New York City municipal unions waited to negotiate new contracts until Bill de Blasio was mayor and with good reason: they knew the Progressive Democrat would give them whatever they wanted.
And did he ever, awarding retroactive raises for three previous years to the city’s teachers.
But the mayor didn’t include retroactive raises for teachers who resigned over the past few years, and they are suing to get what they consider their piece of the pie.
The New York Post reports:
Teachers shut out of retroactive pay raises under the new union contract are looking to claw their way into the windfall with a class-action lawsuit that could cost taxpayers as much as $35 million, The Post has learned.
About 4,000 teachers who worked between 2009 through 2011 — the years covered by the back-pay deal — and left before their eligible retirement are excluded under the nine-year contract approved by the United Federation of Teachers and Mayor de Blasio.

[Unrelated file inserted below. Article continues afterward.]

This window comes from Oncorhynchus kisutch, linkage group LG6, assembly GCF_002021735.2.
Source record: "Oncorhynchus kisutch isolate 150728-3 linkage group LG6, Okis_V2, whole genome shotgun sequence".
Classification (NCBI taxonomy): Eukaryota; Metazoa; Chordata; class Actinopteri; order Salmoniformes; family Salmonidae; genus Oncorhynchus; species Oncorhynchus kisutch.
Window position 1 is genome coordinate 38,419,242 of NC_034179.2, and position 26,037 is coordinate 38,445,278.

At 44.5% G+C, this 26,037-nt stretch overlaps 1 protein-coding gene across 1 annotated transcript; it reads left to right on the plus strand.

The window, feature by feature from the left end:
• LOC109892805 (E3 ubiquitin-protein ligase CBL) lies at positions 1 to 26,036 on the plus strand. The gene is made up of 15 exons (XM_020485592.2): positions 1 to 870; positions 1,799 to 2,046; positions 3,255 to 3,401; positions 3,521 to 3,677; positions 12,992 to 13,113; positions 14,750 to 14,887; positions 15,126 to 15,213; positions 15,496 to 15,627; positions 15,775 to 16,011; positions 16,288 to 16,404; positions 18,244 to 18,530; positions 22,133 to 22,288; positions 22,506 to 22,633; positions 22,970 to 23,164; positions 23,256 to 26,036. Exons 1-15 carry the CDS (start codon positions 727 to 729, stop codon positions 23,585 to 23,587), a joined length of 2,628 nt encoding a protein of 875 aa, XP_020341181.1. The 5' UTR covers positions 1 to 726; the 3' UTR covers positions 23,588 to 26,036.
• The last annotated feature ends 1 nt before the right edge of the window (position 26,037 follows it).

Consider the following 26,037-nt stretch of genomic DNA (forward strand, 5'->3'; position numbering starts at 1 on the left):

Some 4,200 teachers who called it quits in 2012 and 2013 also might claim the retro pay, which would be 8.16 percent of their final salaries.
That’s likely tens of millions of dollars.
“That’s the raise we should have gotten all along. Now we’re not getting it for whatever reason,” former teacher Theresa Pepe told the paper.
“We’re not asking for money that we didn’t work for. The point is we deserve that money.”
These people quit before they were eligible for retirement. If anybody deserves a retroactive raise (and that’s highly questionable), it’s the teachers who stuck it out during the leaner years.
The people who jumped ship in the middle of the journey deserve no reward at all.